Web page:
In 1969, singer Barbara Streisand teamed up with the famous artist to sing “Hello Dolly” as a duet for the movie “Hello Dolly.”
There have been many cover versions of this song but none have been as popular as the version by Louis Armstrong.
“WE HAVE ALL THE TIME IN THE WORLD.”
As the sixties was coming to an end, Armstrong’s health was also deteriorating but he kept on touring. He toured Africa, Asia and Europe and was sponsored by the US State Department, which earned him another nick name, “Ambassador Satch.” It was at this time, that one of the most popular, romantic songs to be recorded for a “James Bond” movie was written and composed.
“We Have All The Time In the World,” written by Hal David and composed by John Barry,” was recorded for the movie “On Her Majesty’s Secret Service,” giving Armstrong and Barry to work together for the first and last time. The movie was released on 18 December, 1969. But in the UK, the song was not registered in the charts despite its world wide popularity, until 1994 when it was used for Guinness beer Commercial. This was then released as a single and reached 3rd position in the charts.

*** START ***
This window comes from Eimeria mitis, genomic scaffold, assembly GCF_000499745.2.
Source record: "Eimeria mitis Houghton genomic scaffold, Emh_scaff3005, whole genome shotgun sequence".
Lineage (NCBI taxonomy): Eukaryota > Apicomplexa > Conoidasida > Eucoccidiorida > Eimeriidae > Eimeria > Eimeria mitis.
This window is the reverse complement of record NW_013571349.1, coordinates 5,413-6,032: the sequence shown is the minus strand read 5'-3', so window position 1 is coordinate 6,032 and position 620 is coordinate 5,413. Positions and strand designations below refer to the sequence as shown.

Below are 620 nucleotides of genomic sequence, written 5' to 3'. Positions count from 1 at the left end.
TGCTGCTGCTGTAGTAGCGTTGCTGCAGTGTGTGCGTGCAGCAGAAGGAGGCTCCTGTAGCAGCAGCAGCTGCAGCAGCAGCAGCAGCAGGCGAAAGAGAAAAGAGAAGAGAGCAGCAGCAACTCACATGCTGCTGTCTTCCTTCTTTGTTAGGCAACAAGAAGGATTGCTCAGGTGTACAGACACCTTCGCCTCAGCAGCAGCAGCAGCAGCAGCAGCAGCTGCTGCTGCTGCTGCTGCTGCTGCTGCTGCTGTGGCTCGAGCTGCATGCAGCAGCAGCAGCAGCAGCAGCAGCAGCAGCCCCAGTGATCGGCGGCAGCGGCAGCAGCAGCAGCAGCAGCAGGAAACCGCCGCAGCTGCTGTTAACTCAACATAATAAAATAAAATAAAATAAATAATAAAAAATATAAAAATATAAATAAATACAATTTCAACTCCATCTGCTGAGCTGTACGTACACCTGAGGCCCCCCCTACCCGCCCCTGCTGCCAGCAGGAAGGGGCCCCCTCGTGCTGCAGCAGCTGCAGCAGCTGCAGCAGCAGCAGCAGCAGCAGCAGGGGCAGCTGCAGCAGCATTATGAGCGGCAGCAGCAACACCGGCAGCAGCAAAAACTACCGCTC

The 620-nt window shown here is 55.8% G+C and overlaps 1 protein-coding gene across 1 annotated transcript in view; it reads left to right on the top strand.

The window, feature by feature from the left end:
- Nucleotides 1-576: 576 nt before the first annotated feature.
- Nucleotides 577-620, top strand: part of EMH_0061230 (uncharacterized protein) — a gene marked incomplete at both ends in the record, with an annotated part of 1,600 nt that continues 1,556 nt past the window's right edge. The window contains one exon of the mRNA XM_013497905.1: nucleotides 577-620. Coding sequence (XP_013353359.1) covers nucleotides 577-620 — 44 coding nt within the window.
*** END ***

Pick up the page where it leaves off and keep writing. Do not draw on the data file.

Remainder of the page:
When asked about his favourite song, John Barry mentioned this song.
Armstrong kept on touring as well as participating in some other concerts. His busy schedule of tours, with help from the state department, this included Africa, Europe and Asia and it was this that earned him another nick name, “Ambassador Satch,” In the meantime, his health began to deteriorate and it began to affect his schedules.
On 6 July, 1971, less than a month before his seventieth birthday, while asleep, Louis Armstrong passed away at his home in Corona. The cause of death was heart attack. The pallbearers at the funereal included Count Basie, Dizzy Gillespie, Pearl Bailey, Frank Sinatra, Harry James, Earl Wilson, Ella Fitzgerald, Bing Crosby, Alan King, Johnny Carson and David Frost. Singer Peggy Lee sang the Lord’s Prayer, while Al Hibler sang “Nobody Knows the Trouble I’ve seen” and Armstrong’s long time friend, Fred Robbins, praised him in a speech. The burial took place at Flushing cemetery, Flushing, Queens, New York.
In 2001, the New Orleans Airport was re – named “Louis Armstrong International Airport.
The house that he lived in on 35 – 56 107th Street, Corona, Queens, New York, has been converted into a museum in his memory and holds several collections of photographs, sound recordings, letters, instruments, manuscripts and various other artefacts as well as educational programmes and memorabilia.
Armstrong may have passed away but his music lives on as in the recent years there have been many albums, such as “The Best of Louis Armstrong,” and “Louis Armstrong: The Ultimate Collection” that have been released.